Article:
I should not be surprised if every one is different. Mine is moderately well used, so the ends likely have some wear, but there is no clear wear edge between the end sections and the center section. I have no idea what the original concavity was, nor if there is a precise spec. Only that the specs I have, which are written to meet standards I don't have in hand, don't specify how much. Never really thought about how to do it, as I purchase and use, not make, them.

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            • #21
              Originally posted by JoeLee View Post
              I always thought it was .005 in 12".

              JL...............
              I'm not sure what model you have, but most Starretts of that persuasion use a 10" metric which is not unhandy.
              Last I bought a handful, they were ~$70, so not worth fussiness (in that place & time).
              Discrepancy Vee to flat, whether truly flat or not, was well within the class of work they were used for.
              There are debates re: whether levels should be flat or "hollow"...my Scherr-Tumico master level @ .0005"/12" came flat and is maintained so.

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              • #22
                To add to the confusion, I have several Starrett 98 levels, two are 12", holding them base to base shows no light in the center, they are used, in reasonably good condition showing normal use and no signs of modification. There is no sign of rocking either.

                They both have a grooved base, but neither has a true Vee grooove. One has a round groove as cut by a ball end mill. On the other, the sides of the vee are not flat but convex. My 8" 98 has a similar convex Vee.

                The level with the round groove is an older unit, finished in gloss black enamel, not the usual matte finish.

                I have another 6" similar level byExact Level & tool Co. that some clever fellow has engraved "machine repair" on one of the Vee flats with a vibrating pencil.
                Jim H.

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                • #23
                  The usual relief is a couple tenths, if it is relieved at all. Not sure you would see any light with that across the width of the level base. I scraped mine flat.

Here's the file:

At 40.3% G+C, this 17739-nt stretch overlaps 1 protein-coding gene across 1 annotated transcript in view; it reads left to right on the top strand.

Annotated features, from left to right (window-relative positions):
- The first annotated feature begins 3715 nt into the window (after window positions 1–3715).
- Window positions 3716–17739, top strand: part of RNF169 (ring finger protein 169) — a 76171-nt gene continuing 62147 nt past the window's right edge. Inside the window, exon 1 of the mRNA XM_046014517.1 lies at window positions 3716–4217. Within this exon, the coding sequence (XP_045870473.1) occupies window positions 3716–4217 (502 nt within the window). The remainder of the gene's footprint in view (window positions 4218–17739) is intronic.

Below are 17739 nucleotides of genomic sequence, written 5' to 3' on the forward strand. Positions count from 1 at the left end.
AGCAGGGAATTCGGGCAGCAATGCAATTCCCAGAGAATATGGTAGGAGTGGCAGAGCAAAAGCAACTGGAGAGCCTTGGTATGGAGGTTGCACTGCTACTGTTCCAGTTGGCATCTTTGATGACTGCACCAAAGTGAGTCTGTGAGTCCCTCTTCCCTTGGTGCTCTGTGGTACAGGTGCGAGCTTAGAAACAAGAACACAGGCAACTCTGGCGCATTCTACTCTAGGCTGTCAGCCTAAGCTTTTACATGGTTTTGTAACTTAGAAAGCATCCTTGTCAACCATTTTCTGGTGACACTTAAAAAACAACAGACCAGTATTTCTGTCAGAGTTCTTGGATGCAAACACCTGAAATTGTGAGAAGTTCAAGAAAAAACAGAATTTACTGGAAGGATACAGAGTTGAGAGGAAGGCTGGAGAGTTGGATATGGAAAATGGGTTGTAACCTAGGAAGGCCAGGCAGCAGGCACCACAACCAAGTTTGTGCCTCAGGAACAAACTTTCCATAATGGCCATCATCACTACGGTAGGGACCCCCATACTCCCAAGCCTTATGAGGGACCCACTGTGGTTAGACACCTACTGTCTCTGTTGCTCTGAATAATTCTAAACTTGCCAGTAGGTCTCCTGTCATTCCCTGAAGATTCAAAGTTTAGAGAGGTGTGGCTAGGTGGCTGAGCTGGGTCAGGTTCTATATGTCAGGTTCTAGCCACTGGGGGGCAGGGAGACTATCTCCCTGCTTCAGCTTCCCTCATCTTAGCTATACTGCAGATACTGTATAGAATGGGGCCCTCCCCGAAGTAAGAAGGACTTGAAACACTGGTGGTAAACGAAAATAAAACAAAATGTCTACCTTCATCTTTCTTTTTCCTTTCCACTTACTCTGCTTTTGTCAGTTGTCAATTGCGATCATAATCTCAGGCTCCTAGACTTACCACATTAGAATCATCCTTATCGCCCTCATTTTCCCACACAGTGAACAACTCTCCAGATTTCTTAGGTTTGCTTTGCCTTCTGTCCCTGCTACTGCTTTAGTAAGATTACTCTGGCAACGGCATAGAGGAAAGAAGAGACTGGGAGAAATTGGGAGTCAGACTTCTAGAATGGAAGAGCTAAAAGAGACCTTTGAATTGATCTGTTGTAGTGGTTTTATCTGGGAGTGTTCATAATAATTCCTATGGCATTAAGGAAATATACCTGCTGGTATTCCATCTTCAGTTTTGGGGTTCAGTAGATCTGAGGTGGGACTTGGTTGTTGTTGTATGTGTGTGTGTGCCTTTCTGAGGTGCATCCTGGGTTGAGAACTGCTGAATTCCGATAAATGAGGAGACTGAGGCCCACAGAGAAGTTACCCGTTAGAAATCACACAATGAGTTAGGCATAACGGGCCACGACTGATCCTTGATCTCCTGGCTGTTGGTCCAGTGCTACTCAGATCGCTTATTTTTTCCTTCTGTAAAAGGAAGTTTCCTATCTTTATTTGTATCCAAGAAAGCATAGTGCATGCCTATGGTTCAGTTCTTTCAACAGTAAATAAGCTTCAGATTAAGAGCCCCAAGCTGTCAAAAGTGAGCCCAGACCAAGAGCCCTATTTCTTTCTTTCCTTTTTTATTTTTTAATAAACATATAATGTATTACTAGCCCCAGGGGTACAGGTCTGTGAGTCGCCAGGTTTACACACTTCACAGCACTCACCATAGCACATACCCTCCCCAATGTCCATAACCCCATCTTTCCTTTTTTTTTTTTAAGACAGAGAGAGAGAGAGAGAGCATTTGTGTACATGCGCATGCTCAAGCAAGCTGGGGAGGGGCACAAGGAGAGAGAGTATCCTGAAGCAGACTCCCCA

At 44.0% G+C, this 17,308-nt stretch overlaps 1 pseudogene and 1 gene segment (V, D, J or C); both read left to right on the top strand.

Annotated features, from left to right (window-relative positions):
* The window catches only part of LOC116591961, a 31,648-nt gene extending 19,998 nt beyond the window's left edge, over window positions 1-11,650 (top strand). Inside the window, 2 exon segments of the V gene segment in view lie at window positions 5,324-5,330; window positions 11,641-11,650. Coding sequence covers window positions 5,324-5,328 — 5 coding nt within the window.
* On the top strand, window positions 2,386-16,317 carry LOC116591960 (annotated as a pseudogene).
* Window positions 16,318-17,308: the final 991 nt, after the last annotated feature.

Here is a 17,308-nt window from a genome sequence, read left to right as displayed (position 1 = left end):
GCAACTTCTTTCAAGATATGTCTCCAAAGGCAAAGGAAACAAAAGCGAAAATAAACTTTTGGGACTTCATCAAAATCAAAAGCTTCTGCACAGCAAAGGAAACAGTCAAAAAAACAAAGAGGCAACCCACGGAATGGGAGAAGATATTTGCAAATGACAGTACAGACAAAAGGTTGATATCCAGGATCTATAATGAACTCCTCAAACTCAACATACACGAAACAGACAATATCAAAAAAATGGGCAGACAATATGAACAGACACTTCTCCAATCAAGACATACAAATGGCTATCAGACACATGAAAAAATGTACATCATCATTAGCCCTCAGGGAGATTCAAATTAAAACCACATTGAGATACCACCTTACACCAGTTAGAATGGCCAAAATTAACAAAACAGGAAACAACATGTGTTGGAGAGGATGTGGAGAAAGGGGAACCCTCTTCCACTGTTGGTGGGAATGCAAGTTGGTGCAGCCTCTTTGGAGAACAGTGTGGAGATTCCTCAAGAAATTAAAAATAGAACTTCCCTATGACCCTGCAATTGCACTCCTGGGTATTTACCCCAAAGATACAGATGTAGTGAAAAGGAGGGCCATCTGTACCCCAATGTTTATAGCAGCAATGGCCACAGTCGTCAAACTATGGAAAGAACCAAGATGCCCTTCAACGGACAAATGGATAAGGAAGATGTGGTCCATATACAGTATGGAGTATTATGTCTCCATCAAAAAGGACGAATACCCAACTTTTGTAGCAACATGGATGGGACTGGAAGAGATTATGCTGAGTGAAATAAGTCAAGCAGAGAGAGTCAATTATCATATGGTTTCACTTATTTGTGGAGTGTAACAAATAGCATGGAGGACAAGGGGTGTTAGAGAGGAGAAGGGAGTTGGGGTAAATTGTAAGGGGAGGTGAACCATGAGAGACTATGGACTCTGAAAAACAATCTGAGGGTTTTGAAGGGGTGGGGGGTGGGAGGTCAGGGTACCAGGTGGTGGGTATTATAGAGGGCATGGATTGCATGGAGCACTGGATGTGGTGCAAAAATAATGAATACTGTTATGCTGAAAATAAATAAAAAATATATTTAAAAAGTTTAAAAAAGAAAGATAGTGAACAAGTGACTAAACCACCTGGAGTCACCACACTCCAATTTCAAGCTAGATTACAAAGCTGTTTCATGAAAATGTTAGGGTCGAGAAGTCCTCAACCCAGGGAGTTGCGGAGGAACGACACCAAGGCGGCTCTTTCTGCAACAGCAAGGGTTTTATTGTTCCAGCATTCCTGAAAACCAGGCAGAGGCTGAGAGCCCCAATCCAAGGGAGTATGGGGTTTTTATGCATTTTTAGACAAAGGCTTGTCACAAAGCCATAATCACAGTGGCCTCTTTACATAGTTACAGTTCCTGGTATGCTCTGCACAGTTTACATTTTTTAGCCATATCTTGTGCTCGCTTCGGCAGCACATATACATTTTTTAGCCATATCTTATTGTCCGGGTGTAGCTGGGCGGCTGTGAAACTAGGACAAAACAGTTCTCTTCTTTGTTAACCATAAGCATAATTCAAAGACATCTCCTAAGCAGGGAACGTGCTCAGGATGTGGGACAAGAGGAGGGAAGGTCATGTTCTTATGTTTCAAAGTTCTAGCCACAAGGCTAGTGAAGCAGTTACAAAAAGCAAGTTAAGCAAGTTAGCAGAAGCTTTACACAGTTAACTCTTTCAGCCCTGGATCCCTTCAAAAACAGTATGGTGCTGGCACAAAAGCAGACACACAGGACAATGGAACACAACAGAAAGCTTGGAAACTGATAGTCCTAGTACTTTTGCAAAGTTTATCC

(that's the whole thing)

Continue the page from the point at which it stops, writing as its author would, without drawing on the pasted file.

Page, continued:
Remember, flat" is within the spec of "not convex". Could just as well be ground flat straight across.
                  CNC machines only go through the motions

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                  • #24
                    "Not sure you would see any light with that across the width of the level base."

                    Since Starrett tools are part of this thread, I recall seeing their test for squares was whether they block light in the test rig. A couple tenths is obvious.
                    Whether that is so across the width of a level at 12x + thickness, maybe not.

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                    • #25
                      Just put a new sheet of 400 paper on your surface plate and give it a few rubs longitudinally and Bobs your uncle.

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                      • #26
                        Originally posted by Carm View Post
                        "Not sure you would see any light with that across the width of the level base."

                        Since Starrett tools are part of this thread, I recall seeing their test for squares was whether they block light in the test rig. A couple tenths is obvious.
                        Whether that is so across the width of a level at 12x + thickness, maybe not.
                        That's usually with a "knife edge" square, I think or possibly with cylinder squares.
                        Last edited by J Tiers; 10-28-2016, 06:24 PM.
                        CNC machines only go through the motions